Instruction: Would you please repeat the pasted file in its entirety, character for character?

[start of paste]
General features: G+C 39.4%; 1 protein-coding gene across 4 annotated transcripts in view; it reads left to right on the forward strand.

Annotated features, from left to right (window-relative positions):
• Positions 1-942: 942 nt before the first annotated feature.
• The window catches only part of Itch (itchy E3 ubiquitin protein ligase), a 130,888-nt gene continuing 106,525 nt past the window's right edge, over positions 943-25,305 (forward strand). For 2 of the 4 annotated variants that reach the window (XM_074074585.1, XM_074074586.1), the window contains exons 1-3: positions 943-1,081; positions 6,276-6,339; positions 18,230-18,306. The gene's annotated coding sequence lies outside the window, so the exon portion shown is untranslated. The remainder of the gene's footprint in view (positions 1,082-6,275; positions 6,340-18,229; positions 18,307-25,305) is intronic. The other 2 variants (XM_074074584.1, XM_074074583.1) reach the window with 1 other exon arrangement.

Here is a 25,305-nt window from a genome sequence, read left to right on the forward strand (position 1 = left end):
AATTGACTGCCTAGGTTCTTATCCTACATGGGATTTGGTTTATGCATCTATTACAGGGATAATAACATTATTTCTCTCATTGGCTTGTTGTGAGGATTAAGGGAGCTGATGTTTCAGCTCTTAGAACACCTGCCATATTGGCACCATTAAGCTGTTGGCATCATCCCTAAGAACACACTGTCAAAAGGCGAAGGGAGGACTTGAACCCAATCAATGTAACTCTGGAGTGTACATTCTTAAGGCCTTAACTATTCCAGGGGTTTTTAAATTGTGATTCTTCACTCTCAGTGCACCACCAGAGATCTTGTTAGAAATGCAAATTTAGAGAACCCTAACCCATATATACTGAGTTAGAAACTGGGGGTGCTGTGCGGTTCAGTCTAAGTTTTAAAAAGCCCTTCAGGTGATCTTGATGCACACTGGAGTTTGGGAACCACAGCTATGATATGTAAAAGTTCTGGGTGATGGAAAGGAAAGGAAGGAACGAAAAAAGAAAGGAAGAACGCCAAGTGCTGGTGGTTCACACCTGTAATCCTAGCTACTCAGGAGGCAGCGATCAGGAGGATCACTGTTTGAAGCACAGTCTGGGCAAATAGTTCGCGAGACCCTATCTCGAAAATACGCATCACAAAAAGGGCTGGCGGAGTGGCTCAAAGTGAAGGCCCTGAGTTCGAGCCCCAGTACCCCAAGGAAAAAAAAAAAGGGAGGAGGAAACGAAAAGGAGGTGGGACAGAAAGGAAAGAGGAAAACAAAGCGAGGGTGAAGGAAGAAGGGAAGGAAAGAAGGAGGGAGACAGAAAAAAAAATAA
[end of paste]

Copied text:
General features: G+C 39.4%; 1 protein-coding gene across 4 annotated transcripts in view; it reads left to right on the forward strand.

Annotated features, from left to right (window-relative positions):
• Positions 1-942: 942 nt before the first annotated feature.
• The window catches only part of Itch (itchy E3 ubiquitin protein ligase), a 130,888-nt gene continuing 106,525 nt past the window's right edge, over positions 943-25,305 (forward strand). For 2 of the 4 annotated variants that reach the window (XM_074074585.1, XM_074074586.1), the window contains exons 1-3: positions 943-1,081; positions 6,276-6,339; positions 18,230-18,306. The gene's annotated coding sequence lies outside the window, so the exon portion shown is untranslated. The remainder of the gene's footprint in view (positions 1,082-6,275; positions 6,340-18,229; positions 18,307-25,305) is intronic. The other 2 variants (XM_074074584.1, XM_074074583.1) reach the window with 1 other exon arrangement.

Here is a 25,305-nt window from a genome sequence, read left to right on the forward strand (position 1 = left end):
AATTGACTGCCTAGGTTCTTATCCTACATGGGATTTGGTTTATGCATCTATTACAGGGATAATAACATTATTTCTCTCATTGGCTTGTTGTGAGGATTAAGGGAGCTGATGTTTCAGCTCTTAGAACACCTGCCATATTGGCACCATTAAGCTGTTGGCATCATCCCTAAGAACACACTGTCAAAAGGCGAAGGGAGGACTTGAACCCAATCAATGTAACTCTGGAGTGTACATTCTTAAGGCCTTAACTATTCCAGGGGTTTTTAAATTGTGATTCTTCACTCTCAGTGCACCACCAGAGATCTTGTTAGAAATGCAAATTTAGAGAACCCTAACCCATATATACTGAGTTAGAAACTGGGGGTGCTGTGCGGTTCAGTCTAAGTTTTAAAAAGCCCTTCAGGTGATCTTGATGCACACTGGAGTTTGGGAACCACAGCTATGATATGTAAAAGTTCTGGGTGATGGAAAGGAAAGGAAGGAACGAAAAAAGAAAGGAAGAACGCCAAGTGCTGGTGGTTCACACCTGTAATCCTAGCTACTCAGGAGGCAGCGATCAGGAGGATCACTGTTTGAAGCACAGTCTGGGCAAATAGTTCGCGAGACCCTATCTCGAAAATACGCATCACAAAAAGGGCTGGCGGAGTGGCTCAAAGTGAAGGCCCTGAGTTCGAGCCCCAGTACCCCAAGGAAAAAAAAAAAGGGAGGAGGAAACGAAAAGGAGGTGGGACAGAAAGGAAAGAGGAAAACAAAGCGAGGGTGAAGGAAGAAGGGAAGGAAAGAAGGAGGGAGACAGAAAAAAAAATAA